What’s the point of lab-grown meat when we can simply eat more vegetables? | Jenny Kleeman
The stuff of science fiction has landed on our plates. Meat grown in a lab, instead of inside the body of an animal, has been approved for sale for the first time. The Singapore Food Agency has given regulatory approval to Eat Just’s “chicken bites”, grown from the cells of a chicken that’s still flapping its wings. The US startup took a biopsy of cells from a live chicken, bathed them in a nutrient medium and grew them in a bioreactor, where they grew exponentially until the meat was harvested, encased in batter and turned into nuggets. The ruling means that, for the first time, cultured meat can be sold to the public.
Eat Just, Inc – and the dozens of other cultured meat startups racing each other to get lab-grown meat on to the menu across the globe – are selling the promise that carnivores will be able to eat meat with a clean conscience. Flesh without the blood, meat without murder and the beginning of the end of the environmental damage caused by intensive animal agriculture. The news was met with a sigh of relief from meat eaters across the world, and with good reason: it will allow us to carry on as before, eating what we like while clever technology sidesteps the problems caused by our appetites.
But underneath Eat Just chicken bites’ crunchy, deep-fried crust, the reality might be a little more complicated. I was one of the first people to try Eat Just’s chicken in November 2018, while I was researching my book. In its open-plan office in San Francisco’s Mission district, under the watchful eye of the PR team, I was served a small beige rectangle of a nugget wrapped in greaseproof paper, containing what they told me was both cultured chicken and the end of animal agriculture as we know it.
Yes, it tasted of chicken: it had the unmistakable aroma of chicken on my tongue and in my nose. It had some of the juiciness of animal flesh that you expect when you eat chicken: that tacky feeling on your teeth when you bite a piece of meat. But it had the consistency of the most low-grade processed meat imaginable. This was not a piece of chicken, a cut of meat, but a mass of chicken cells, bulked out and pressed into a nugget shape. I had been told this was the future of food but I found it hard to swallow.
It’s very likely that the formulation of Eat Just chicken bites has improved considerably since I tried them two years ago. But even if they have managed to create something indistinguishable from a chicken nugget that comes from a dead bird, the circumstances in which the chicken was approved by regulators should give us pause. Why would a US company seek regulatory approval in an island city-state in Asia?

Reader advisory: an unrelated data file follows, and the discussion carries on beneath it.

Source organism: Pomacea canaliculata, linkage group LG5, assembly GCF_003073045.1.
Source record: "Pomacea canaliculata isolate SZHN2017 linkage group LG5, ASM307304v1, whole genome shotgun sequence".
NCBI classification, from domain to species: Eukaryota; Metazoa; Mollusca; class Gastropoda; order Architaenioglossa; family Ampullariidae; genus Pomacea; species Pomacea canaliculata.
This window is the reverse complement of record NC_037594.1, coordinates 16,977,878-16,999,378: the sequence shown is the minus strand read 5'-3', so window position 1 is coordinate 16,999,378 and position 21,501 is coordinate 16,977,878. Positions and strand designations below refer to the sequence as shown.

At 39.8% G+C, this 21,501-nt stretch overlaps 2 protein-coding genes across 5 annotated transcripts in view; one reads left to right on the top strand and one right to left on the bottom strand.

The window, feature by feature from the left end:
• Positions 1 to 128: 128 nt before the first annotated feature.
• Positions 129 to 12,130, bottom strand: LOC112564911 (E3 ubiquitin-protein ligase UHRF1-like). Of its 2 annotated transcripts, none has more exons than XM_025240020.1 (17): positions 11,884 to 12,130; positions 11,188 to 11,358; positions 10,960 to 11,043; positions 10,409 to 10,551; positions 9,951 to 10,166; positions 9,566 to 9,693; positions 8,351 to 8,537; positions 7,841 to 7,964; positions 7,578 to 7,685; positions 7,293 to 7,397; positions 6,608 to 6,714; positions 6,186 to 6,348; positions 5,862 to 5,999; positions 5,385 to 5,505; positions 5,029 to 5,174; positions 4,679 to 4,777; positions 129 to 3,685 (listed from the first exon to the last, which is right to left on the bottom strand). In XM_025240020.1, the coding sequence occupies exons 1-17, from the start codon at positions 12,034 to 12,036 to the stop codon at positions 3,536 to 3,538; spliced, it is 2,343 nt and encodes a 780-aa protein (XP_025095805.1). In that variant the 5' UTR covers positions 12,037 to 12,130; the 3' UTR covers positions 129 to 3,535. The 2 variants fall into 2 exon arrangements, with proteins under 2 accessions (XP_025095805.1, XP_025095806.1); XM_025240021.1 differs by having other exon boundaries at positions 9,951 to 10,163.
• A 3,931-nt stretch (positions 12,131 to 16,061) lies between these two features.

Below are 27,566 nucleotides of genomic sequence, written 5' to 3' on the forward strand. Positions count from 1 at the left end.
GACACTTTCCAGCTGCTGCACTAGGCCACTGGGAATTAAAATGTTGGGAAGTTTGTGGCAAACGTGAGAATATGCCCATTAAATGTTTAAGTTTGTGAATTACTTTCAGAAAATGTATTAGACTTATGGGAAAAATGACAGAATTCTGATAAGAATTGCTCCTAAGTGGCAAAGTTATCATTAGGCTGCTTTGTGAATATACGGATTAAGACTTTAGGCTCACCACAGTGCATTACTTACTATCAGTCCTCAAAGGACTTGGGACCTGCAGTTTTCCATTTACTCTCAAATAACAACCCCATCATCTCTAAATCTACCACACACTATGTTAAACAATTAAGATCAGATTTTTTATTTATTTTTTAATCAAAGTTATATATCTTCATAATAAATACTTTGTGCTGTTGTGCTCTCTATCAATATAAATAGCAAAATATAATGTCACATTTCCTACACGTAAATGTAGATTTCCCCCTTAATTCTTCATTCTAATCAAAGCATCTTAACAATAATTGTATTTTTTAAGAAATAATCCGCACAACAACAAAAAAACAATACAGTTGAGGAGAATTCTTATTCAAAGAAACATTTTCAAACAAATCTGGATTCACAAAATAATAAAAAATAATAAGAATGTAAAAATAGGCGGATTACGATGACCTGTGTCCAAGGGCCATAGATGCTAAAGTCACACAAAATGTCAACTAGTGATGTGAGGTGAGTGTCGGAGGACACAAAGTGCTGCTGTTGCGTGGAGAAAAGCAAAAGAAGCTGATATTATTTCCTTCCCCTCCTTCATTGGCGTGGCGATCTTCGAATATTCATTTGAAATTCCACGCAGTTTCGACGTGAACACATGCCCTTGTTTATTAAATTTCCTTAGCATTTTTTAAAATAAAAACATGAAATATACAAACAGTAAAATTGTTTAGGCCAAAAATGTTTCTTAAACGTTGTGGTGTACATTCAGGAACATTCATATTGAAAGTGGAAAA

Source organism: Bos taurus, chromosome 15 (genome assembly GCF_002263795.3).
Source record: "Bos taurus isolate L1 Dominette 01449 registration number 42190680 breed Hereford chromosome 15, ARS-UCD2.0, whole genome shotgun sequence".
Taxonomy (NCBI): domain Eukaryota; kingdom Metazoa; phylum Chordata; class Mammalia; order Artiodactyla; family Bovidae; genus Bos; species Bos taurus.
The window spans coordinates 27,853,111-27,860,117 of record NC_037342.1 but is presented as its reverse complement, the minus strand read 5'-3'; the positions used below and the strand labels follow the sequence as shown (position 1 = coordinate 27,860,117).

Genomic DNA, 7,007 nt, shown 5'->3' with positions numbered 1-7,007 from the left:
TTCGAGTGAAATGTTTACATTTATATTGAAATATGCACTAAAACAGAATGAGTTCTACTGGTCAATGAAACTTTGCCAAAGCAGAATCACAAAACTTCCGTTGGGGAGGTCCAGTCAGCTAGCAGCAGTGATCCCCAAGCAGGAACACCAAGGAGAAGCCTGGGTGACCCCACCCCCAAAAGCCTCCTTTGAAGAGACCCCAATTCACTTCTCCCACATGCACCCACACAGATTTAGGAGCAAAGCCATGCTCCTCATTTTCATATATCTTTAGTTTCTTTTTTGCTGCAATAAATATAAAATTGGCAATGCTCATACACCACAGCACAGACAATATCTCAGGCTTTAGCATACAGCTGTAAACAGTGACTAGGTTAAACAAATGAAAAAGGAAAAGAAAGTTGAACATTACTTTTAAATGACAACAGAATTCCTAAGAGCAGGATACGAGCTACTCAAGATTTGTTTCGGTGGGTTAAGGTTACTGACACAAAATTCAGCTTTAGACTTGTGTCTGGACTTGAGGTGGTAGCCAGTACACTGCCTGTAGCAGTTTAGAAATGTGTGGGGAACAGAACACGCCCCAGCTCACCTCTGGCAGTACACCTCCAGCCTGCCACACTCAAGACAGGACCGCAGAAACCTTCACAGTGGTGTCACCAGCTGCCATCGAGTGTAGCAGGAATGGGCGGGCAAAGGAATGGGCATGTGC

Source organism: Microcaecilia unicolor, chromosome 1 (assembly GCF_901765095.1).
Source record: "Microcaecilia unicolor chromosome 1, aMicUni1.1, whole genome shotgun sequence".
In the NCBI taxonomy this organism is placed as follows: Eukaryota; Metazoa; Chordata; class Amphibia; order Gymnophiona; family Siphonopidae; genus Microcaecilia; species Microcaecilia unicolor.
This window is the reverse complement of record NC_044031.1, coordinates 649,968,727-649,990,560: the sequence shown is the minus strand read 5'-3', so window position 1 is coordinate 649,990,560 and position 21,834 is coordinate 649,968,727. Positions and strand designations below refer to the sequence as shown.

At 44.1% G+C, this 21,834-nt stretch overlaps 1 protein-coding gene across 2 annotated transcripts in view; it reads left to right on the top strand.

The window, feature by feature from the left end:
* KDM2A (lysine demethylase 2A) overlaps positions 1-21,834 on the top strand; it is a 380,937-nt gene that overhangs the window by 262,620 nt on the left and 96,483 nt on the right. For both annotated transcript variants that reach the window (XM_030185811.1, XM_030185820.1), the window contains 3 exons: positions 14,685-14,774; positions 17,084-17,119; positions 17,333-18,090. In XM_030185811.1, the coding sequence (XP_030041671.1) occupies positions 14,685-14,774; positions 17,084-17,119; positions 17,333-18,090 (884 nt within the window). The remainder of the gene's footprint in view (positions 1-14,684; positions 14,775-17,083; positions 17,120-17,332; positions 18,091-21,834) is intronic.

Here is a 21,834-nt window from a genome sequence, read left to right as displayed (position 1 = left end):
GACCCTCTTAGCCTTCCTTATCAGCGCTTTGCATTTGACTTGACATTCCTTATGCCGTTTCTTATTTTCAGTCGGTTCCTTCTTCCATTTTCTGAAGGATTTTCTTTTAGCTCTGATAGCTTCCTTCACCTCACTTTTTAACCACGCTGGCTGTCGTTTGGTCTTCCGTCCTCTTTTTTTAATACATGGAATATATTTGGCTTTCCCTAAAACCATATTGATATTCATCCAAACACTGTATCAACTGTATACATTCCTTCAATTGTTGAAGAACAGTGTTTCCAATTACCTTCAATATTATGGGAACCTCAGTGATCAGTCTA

Back in 2018, Eat Just’s CEO, Josh Tetrick, said the company was aiming to have its cultured meat approved in a number of countries outside the US because the Food and Drug Administration was behind the times. “The regulatory [system] is not ready in the US,” he told me. Instead of waiting for it to be ready, the company found a country with more amenable standards to give it the green light to put its product on sale. That’s problematic for the entire cultured meat industry: consumers care more about the provenance of food now than ever before, and any producer of a new food needs to be seen to take regulatory standards seriously. This product has far to go when it comes to winning consumer acceptance: the “ick factor” is a serious problem when it comes to meat grown in a lab.
And in the rush to get a regulatory thumbs up, some of the mission behind cultured meat may have been lost. The Eat Just chicken bites approved in Singapore were grown in a medium of foetal bovine serum (FBS), which, as the name suggests, comes from the blood of unborn calves. It is difficult to imagine a less vegan substance than FBS.This was largely removed before consumption of the chicken bites, and Just Eat said it now had a plant-based medium to use in subsequent production lines. It seems a shame that it wasn’t prepared to wait for an FBS-free product to be approved.
Cultured meat is eye-catching technology. But it is also an over-engineered solution to a problem that we can solve by changing our diets. If we simply stopped eating meat, or ate it far less often, then there would be no need for either harmful intensive animal agriculture or meat grown in a lab. The cultured meat industry rests on a view of human beings as greedy and incapable of change. But the coronavirus pandemic has shown that, globally, we are able to make enormous changes to our behaviour when faced with existential crisis.
The startups growing meat in labs might be motivated by noble intentions: to save animals and save the planet. But giant meat producers such as Cargill and Tyson are already investing heavily in cultured protein. Who knows which companies will run the industry in decades to come. If we move into a world where eating meat remains normal but killing animals is taboo, we will become ever more dependent on remote corporations with highly specialised technology to meet our basic needs.
But we don’t have to. We can just choose to eat less meat. That’s where real power lies – not in harnessing this new technology but in being prepared to change our behaviour.
Jenny Kleeman is the author of Sex Robots & Vegan Meat: Adventures at the Frontier of Birth, Food, Sex & Death